My Journey Home Armando Pena Andrew Lam Faith Adiele
Video Diary
Andrew Lam
Your Journey HomeFor TeachersAbout the film
Andrew Lam
Vietnamese Diaspora  
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None of this means much to my mother. The most resistant to change in my family, she watches the incense smoke undulate before her eyes and sighs. She came from a small village in the Thai Binh province, the kind that was suspicious of outsiders. Then history swept her away and she became uprooted herself. So far from home and hearth she prays but she also wonders: Do ghosts cross the ocean? Do they hear her solemn prayers amidst this world of lilting computers, soaring planes and satellite dishes and modems? The world has moved on too fast, gone too high tech, too frantic, too bright, so it seems, to accommodate ghosts.

Perhaps it could not be helped. For the Vietnamese living abroad has begun to dream his Golden Dream. It seeped in his psyche one night and he woke in the morning to find, to his own amazement, that he can readily pronounce words like mortgage, escrow, aerobic, tax shelter, overtime, MBA, BMW, stock options.

Gone is the cyclical nature of his provincial thinking, and lost is his land-bound mentality. He finds that he can see the future. That he is upwardly mobile. He imagines owning his own home, his own business, the kids in college, the kids as becoming important Americans. Indeed, his American optimism has chased away his Vietnamese nightmare. Compared to the bloody battle fields, the malaria-infested New Economic Zone, a vindictive communist regime that monitored everyone's movement, the squalid refugee camps scattered across Southeast Asia, the murders and rapes and starving and drowning on the high seas, California is still, indeed, paradise.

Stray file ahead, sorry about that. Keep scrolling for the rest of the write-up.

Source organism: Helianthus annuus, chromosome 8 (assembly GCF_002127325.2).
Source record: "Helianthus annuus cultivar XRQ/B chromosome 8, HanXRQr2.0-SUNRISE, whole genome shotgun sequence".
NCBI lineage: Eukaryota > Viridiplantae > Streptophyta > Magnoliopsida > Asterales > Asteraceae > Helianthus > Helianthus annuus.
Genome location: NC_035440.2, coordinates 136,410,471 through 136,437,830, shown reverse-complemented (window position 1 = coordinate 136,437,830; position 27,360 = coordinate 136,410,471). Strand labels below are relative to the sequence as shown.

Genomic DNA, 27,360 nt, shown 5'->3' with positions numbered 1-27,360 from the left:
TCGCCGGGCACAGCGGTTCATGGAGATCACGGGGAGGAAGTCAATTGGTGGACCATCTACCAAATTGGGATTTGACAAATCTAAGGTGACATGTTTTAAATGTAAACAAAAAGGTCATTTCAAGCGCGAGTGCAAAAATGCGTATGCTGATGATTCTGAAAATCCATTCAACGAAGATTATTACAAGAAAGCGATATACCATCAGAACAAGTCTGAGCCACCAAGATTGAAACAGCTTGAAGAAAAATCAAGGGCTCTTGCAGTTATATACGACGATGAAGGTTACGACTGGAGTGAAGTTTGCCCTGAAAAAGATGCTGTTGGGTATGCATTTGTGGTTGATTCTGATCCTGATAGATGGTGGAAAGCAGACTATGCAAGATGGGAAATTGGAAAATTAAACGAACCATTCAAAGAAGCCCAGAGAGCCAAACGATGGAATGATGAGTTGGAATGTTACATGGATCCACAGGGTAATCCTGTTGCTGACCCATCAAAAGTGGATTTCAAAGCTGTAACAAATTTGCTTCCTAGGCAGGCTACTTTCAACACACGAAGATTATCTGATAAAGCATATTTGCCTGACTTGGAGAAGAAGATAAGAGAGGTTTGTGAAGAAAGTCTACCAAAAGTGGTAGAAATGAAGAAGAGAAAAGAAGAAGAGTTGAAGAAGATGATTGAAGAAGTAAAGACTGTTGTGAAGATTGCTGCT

And so a community that previously saw itself as exiles, as survivors of some historical tragedy, as a people who were prepared to return to their homeland to tend their abandoned ancestral graves and to face their oppressors, slowly changes its mind. Soon enough houses are bought, jobs are had, children are born, old folks are buried, and businesses and malls are opened. That is to say our roots sink, slowly but deeply, into the American loam. Soon enough Little Saigons, up and down the Californian coast as well as elsewhere began to blossom and sprout. And the stories of the horrible war and terrifying escape over the highseas slowly gave way to gossips of new found successes in the Golden Land.

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